- The Washington Times - Monday, May 15, 2006

What do Walt Disney the entertainment giant, Google the search engine giant, and the U.S. State Department, one of Uncle Sam’s smallest operations, have in common?

Well, those are the top three places, in that order, that about-to-graduate college students say they would like to work.

Why did the Department of State rank just ahead of the CIA and the FBI? Two words, said a veteran (and very diplomatic) State Department official: Condoleezza Rice.

Miss Rice has raised the profile of the department nationwide but especially among young women who represent the majority of people graduating from college these days.

This should be, could be, great news for hard-pressed government workers who hope to snap up some of the best and brightest from the class of 2006. Most federal agencies think they are on the brink of a tidal wave of retirements when the long-awaited, long-feared “brain drain” hits.

In some federal agencies, 40 percent of employees are or soon will be eligible to retire. In a few agencies, an even larger percentage of the top managers are expected to pull the plug sooner rather than later.

The graduate’s job rankings come from the annual survey of 36,000 college seniors conducted by the Philadelphia-based Universum Communications.

Interestingly, the National Security Agency was fourth on the list of most-desirable federal agencies. Overall, it ranked 26th in the hot companies list. That put it just behind IBM, Starbucks, Nike and Pfizer, but ahead of Amazon.com, Bank of America and Time Warner.

Again, how come the CIA, FBI and the NSA?

“I would say it is favorable, for the most part, TV shows depicting … often not very accurately, the work of those three agencies. It’s part of the ‘I want to serve’ attitude that surfaced after the 9/11 attacks,” the official said.

But in recent years, federal agencies overall have had a fairly dismal record in getting the cream of the college crop. So does this survey represent merely wishful thinking or will it translate into real numbers?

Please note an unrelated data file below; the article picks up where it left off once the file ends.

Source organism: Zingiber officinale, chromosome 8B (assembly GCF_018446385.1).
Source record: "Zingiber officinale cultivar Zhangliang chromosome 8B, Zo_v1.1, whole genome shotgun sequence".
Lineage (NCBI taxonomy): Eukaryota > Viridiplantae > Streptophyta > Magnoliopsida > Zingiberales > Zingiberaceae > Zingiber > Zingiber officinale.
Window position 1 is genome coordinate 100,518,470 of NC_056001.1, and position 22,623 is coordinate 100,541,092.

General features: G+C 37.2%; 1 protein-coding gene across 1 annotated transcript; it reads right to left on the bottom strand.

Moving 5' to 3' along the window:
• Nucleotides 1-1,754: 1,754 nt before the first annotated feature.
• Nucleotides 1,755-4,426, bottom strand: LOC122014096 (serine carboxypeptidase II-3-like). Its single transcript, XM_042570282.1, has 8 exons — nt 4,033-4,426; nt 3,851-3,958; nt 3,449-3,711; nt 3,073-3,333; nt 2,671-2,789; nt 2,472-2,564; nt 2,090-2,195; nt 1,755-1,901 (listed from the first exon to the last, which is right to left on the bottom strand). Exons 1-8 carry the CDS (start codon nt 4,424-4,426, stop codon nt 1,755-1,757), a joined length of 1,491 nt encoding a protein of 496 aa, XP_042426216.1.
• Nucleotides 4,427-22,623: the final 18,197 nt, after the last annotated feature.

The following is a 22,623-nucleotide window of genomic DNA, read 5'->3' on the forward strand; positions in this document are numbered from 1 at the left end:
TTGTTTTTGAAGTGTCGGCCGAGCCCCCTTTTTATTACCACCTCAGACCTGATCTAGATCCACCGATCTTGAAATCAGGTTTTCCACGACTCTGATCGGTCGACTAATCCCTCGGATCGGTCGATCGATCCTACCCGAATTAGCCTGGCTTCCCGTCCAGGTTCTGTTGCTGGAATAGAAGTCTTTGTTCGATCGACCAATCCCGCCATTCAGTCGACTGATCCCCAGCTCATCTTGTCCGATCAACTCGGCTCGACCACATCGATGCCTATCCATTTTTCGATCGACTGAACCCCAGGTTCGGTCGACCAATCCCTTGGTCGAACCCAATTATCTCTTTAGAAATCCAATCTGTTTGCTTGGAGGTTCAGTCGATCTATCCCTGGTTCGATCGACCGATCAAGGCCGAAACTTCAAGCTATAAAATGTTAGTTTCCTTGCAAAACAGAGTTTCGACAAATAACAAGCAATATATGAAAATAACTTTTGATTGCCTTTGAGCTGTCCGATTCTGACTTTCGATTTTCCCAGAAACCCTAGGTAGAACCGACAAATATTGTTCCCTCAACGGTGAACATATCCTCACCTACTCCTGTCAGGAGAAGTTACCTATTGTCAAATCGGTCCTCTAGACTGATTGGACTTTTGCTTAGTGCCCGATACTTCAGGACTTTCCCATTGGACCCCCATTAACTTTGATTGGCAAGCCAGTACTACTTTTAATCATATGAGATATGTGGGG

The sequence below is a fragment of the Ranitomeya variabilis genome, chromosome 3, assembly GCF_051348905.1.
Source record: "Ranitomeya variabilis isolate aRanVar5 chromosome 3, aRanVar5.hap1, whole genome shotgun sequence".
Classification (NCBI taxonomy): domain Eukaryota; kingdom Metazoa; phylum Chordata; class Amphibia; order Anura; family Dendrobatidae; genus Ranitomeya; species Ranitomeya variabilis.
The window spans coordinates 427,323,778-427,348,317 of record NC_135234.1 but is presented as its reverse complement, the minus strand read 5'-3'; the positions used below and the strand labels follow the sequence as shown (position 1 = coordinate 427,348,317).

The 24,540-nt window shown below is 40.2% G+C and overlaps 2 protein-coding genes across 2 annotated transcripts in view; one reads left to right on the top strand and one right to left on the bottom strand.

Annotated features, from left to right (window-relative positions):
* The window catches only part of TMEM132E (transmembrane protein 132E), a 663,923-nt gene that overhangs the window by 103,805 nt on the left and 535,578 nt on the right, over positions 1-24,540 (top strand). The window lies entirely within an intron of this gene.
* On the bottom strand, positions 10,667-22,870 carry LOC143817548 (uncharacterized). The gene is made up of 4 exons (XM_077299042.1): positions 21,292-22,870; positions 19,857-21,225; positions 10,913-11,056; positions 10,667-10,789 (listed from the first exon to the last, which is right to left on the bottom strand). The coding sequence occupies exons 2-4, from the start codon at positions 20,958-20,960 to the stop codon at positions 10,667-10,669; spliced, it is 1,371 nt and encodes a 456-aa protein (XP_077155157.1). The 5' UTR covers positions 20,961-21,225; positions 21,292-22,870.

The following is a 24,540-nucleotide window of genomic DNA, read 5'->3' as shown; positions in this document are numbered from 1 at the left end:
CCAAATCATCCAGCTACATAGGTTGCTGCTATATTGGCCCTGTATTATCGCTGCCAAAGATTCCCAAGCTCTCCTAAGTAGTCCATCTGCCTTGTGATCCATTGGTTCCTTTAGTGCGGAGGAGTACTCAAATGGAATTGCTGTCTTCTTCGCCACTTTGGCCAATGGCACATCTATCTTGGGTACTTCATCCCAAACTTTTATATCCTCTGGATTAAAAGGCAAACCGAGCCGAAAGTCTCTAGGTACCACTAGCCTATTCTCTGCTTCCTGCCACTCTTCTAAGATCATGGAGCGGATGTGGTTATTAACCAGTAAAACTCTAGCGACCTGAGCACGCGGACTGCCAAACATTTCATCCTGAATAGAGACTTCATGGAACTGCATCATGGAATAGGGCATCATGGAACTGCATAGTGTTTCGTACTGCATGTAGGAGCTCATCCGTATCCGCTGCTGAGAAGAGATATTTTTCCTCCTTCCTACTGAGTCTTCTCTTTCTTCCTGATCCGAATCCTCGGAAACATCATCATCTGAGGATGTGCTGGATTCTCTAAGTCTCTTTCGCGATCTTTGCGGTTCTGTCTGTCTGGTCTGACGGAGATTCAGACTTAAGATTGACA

Federal agencies could probably make themselves much more attractive if they would step up their programs to help students repay their student loans. Many college graduates, especially those with higher degrees from choice (as in very expensive) universities, come out into the work world with staggering student loan debt.

Government agencies have the authority — but often lack the will or the cash — to help them repay loans.

Another thing that discourages young, first-time job hunters is the time it takes to get a “you’re hired” nod from the government. Many people understand that with tough new security clearance requirements getting a federal job isn’t quick and easy.

But what many people don’t understand, when they run up against federal human resources office, is the total lack of feedback. It can take weeks, even months to get an acknowledgement that an application has been received. Much less that it is being reviewed. Many applicants say they don’t know whether they are even in the door, much less whether they are in the running.

These are problems that a little more money — diverted to student loan programs instead of sometimes hokey-but-expensive ad campaigns — might solve.

If they step up loan-repayment plans, they must remember — if they want to keep good people — to take care of employees who are on board but who, if overlooked, will generate an even bigger brain drain.

Mike Causey, senior editor at Federal News Radio AM 1050, can be reached at 202/895-5132 or mcausey@federalnewsradio.com.


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